If Bertrand Russell was right, my uncertainties make me wise. While I’m not sure that’d be true for me, I think I’d trade most of my insights for a degree of certainty. Of course, that’s hypothetical, I don’t have any certainty that I’d make that trade if ever such a time came.
Philip K Dick was uncertain that the world is real and thought that there was no way of proving our existence. His 1968 novel Do Androids Dream of Electric Sheep? questioned the basis of human existence. It became the fantastic science-fiction film Blade Runner, one of my favourite movies of all time. And here’s another interesting take on uncertainty, Dick also wrote the short story that was basis for The Minority Report, another of my favourite films. And yet another blockbuster, Total Recall was inspired by the same philosophical uncertainties that gave Dick pause for thought and writing. I’m not sure that women are much more than incidental characters in these scripts so maybe he thought that women don’t exist all. It was in the 1970s that geneticists discovered that all mammalian embryos start life as females. I wonder what Dick made of learning that it’s men that are the dependent gender? pThat women reproduce themselves but are genetically wise enough to spin off a second gender to keep the life cycle going.
Given such genetic gender change, isn’t there an ironic twist in Mary Astell’s question. ‘If all men are born free, how is it that all women are born slaves?’ Astell died in 1731 without knowing the genetic truth. All the boys that have ever existed have first been freed from slavery.
Last year, 2019, on the 16th of February, I walked the River Fleet. I took tubes and buses to Kenwood House and walked down from the spring where the Fleet rises. Actually, that’s springs. There are several contenders in the front garden. I realised that Coleridge used to walk these parts and I wondered about Kubla Khan and ‘the sacred river, ran through caverns measureless to man down to a sunless sea.‘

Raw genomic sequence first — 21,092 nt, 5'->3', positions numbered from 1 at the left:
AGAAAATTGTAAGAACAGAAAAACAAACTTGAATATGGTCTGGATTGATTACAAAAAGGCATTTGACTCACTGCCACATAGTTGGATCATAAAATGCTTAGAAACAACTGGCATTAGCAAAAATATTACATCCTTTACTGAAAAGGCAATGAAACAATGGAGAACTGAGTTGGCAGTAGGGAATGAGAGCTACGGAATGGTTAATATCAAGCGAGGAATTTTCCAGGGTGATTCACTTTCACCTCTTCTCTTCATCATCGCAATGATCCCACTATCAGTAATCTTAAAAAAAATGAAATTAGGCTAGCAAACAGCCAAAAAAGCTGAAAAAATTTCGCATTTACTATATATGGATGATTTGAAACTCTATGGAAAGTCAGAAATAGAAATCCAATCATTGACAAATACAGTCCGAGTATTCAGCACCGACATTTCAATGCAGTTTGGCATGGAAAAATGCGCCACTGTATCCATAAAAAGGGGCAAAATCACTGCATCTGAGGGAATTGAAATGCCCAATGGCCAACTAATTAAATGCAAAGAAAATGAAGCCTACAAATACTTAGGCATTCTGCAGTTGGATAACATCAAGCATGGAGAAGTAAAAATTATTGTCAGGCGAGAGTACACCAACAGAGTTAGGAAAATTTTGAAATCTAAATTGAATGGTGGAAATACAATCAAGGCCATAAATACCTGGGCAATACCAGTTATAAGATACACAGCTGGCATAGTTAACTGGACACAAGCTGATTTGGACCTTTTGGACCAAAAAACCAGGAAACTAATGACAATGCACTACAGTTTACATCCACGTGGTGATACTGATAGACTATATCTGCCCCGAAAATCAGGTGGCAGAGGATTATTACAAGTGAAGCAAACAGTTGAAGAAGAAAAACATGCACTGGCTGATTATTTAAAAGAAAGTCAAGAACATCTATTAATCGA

The Fleet crossed the railway in Kentish Town. Yes, Fleet in a pipe, not quite a cavern. I trudged on to Regent’s Canal and on to St Pancras Old Church. I stopped at the church to look around the cemetery for Mary Wollstonecraft, feminist and mother of the Mary Wollstonecraft Shelley who created Frankenstein. I carried on past St Pancras International station but by now, the Fleet really is a hidden river, culverted somewhere beneath my feet. I saw the sewer-like line that carries the Fleet on the Metropolitan Line and I walked above it at Mount Pleasant. They say the river flowed there and stank as recently as 1749.
Then I walked under viaducts that crossed the still visible declivity that is the trace of the Fleet river valley, easily recognised from roads that rise left and right. The cock fighting in Finsbury is no more and outside The Coach pub I stood on a drain cover to hear the Fleet flowing south. I followed the ancient river course under the Holborn Viaduct, across Fleet Street and on down to the point of discharge into the Thames.
I’m only thinking about this walk along the Fleet today because of a nude statue of Mary Wollstonecraft that was unveiled yesterday and was in the news today.
Artist Maggi Hambling has consistently used controversy to gain attention but this is surely misrepresentation and that’s a different thing entirely. Just because Hambling is a woman doesn’t give her the authority to reinvent Wollstonecraft. This re-interpretation of Wollstonecraft for the first statue of her in a multicultural city dominated by elegantly clothed men is unworthy of the artist. It is a form of intellectual vandalism and inimical for women everywhere.
Perhaps Hambling was seeing subjugated women as did men and the mainly male Romantic painters around the time Wollstonecraft died. Such a regressive, retrograde view seems unwise and does no one any favours in these uncertain times.